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Work about the Syrian clonflic prepared by the studens Nora Simon and Leire Lopez

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  1. 1. Syria: The war and the international answer
  2. 2. The beggining of the civil war • The Syrian Uprising, begun on 15 March 2011, is an actual armed conflict in Syria between forces loyal to the Ba’ath government and those seeking to oust it. • By April 2011 the protests grew nationwide becaming part of the North African and Middle Eastern protest movements: The Arab Spring.
  3. 3. The roots of the conflict • The Syrian uprising started as a reaction to the Arab Spring, a series of anti- government protests across the Arab world inspired by the fall of the Tunisian regime in early 2011. But at the root of the conflict was anger over unemployment, decades of dictatorship, corruption and state violence under of the Middle East’s most repressive regimes.
  4. 4. Bashar al-Assad • Bashar Assad presented himself as a reformer in 2000 snd he has served as President since then, when he succeeded his father, Hafez al-Assad, who led Syria for 30 years until his death. Critics have called any changes largely superficial, and Assad's crackdown on protests in March 2011 sparked the current civil war.
  5. 5. Timeline MARCH 2011: Syrian government troops open fire on crowds of people protesting the regime of Bashar al-Assad. The upheaval spirals into armed conflict as members of the military defect to join the demonstrators. JUNE 2012: The Action Group for Syria – which includes the U.S., Russia, the Arab League and other world powers – agrees to a peace plan. The Geneva communiqué sets out a blueprint to end the fighting and create a political settlement. The government and opposition are urged to follow it to negotiate a peace.
  6. 6. Timeline  JULY 2012: The Red Cross declares the conflict a civil war, crossing an important symbolic threshold with implications for potential war crimes prosecutions in the future. As the fighting continues, the death toll continues to rise.  MAY 2013:U.S. Secretary of State John Kerry meets with Russian Foreign Minister Sergei Lavrov. They agree to work towards bringing the Syrian government and opposition to peace talks in a few months’ time. The 2012 Geneva communiqué would be the basis for discussion.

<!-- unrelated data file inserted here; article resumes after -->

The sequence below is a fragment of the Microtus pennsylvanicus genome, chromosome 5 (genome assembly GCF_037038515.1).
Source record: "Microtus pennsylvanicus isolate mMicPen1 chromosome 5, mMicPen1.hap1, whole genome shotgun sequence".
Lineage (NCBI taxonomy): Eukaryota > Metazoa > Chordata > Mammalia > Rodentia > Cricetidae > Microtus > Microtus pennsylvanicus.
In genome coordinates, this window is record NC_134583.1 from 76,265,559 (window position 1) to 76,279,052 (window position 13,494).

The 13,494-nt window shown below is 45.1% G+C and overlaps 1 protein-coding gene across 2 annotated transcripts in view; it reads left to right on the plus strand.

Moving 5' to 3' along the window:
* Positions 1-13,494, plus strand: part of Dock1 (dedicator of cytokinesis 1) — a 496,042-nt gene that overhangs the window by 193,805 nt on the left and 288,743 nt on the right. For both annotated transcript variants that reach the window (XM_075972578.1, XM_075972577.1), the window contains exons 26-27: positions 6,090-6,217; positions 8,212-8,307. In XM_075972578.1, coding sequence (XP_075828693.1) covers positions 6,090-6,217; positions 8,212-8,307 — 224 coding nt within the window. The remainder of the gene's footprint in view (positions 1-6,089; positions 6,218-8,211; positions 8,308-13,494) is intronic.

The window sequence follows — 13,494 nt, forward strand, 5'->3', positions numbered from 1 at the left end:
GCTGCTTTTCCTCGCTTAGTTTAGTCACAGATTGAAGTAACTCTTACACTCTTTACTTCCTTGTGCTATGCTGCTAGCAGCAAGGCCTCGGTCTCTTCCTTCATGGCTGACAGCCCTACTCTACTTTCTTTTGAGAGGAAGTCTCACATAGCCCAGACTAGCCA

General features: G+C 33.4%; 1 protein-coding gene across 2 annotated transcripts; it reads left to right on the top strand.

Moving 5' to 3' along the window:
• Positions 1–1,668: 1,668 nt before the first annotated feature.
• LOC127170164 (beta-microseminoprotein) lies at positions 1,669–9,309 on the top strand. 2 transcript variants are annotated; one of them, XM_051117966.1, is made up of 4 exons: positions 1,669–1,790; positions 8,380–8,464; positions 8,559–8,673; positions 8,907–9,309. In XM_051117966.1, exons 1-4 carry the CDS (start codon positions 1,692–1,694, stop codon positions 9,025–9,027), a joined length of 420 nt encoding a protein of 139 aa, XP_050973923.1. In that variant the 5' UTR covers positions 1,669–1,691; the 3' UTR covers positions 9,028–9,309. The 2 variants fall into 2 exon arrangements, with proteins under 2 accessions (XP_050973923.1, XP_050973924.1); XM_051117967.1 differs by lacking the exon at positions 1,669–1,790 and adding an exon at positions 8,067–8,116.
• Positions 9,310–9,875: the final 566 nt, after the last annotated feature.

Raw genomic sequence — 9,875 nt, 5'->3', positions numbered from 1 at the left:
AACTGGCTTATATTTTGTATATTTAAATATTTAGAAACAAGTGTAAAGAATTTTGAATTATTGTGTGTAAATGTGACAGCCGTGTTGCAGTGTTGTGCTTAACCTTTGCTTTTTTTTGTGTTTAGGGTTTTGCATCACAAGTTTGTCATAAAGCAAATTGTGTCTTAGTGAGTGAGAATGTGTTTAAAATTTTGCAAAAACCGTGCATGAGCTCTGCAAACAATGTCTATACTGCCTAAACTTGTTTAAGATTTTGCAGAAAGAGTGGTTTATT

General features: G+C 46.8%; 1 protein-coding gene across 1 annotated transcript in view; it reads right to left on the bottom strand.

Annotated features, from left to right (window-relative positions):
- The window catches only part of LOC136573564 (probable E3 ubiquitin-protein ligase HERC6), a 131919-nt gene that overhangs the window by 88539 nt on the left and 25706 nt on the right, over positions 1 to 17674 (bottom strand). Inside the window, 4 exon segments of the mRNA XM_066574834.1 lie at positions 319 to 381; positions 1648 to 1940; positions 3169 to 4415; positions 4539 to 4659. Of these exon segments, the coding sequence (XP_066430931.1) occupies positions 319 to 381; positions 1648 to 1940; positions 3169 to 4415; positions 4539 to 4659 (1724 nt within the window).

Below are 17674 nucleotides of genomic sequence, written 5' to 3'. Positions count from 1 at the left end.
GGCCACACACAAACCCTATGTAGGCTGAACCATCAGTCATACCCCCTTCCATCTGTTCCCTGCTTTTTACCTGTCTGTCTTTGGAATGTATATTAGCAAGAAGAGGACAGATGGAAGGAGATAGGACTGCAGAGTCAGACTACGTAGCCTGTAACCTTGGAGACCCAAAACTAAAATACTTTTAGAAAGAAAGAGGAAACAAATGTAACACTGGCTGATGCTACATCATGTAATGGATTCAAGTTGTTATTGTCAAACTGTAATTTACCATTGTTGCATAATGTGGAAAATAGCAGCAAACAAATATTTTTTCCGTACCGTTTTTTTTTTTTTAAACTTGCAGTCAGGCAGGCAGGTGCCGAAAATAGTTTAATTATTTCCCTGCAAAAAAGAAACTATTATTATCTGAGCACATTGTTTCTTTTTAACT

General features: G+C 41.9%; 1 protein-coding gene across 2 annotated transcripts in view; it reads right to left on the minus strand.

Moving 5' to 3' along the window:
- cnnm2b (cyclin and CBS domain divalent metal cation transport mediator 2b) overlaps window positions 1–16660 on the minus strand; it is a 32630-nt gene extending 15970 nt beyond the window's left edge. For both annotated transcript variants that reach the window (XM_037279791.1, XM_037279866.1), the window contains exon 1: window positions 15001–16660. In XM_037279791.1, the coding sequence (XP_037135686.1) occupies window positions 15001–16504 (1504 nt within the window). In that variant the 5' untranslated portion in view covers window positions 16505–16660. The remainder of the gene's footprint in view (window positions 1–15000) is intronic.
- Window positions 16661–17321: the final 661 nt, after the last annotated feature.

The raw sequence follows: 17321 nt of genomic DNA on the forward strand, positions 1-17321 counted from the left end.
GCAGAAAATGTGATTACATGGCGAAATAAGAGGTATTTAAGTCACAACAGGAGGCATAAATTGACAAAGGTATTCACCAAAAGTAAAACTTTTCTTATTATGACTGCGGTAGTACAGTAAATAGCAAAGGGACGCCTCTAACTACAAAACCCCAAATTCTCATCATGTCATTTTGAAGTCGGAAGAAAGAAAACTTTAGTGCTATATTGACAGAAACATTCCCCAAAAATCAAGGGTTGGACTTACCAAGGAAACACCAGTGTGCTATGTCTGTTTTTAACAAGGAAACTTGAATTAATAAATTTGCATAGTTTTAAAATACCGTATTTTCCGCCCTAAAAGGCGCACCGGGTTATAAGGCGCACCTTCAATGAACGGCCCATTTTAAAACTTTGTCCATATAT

7. 7. SEPTEMBER 2013: Negotiations between U.S. and Russian diplomats produce a sweeping agreement about securing and destroying Syria's chemical weapons stockpile. The deal averts a potential military attack and is said to restart the peace process. AUGUST 2013: The Assad regime is accused of using chemical weapons in an attack on Syrian civilians that killed hundreds. U.S. President Barack Obama had said a year earlier that such an attack would cross a “red line.” The Americans contemplate a military response as tensions escalate across the board. JANUARY 2014: The first round of peace talks around the 2012 Geneva communiqué finally take place after a number of delays. The discussions last for one week, with future talks planned for a few weeks' time. . FEBRUARY 2014: A second round of talks is held. Discussion grinds to a halt when the Syrian regime refuses to discuss opposition demands for an interim government to be formed, says UN mediator Lakhdar Brahimi. "I apologize that these two rounds have not come out with very much," he adds.
  8. 8.  JANUARY 2014: The first round of peace talks around the 2012 Geneva communiqué finally take place after a number of delays. The discussions last for one week, with future talks planned for a few weeks' time. .  FEBRUARY 2014: A second round of talks is held. Discussion grinds to a halt when the Syrian regime refuses to discuss opposition demands for an interim government to be formed, says UN mediator Lakhdar Brahimi. "I apologize that these two rounds have not come out with very much," he adds.
  9. 9. International answer • USA • U.K • RUSSIA • EGYPT • TURKEY • ISRAEL •IRAQ •SAUDI ARABIA
  10. 10. USA In August 2012, President Barack Obama said the U.S. would reconsider its opposition to military involvement in the Syrian civil war if Assad's regime deployed or used chemical or biological weapons. He called such action a "red line" for the United States. In June 2013, U.S. officials said that line had been crossed. They reported that Syria has used sarin gas on multiple occasions, killing up to 150 people. Shortly after, Obama authorized sending weapons to the Syrian rebels for the first time. A purported chemical attack in August 2013 pushed the U.S. even closer to action. Obama labelled the alleged attack an "assault on human dignity" and called for direct military action in Syria However, he agreed to pursue a diplomatic solution backed by Russia before launching any strikes.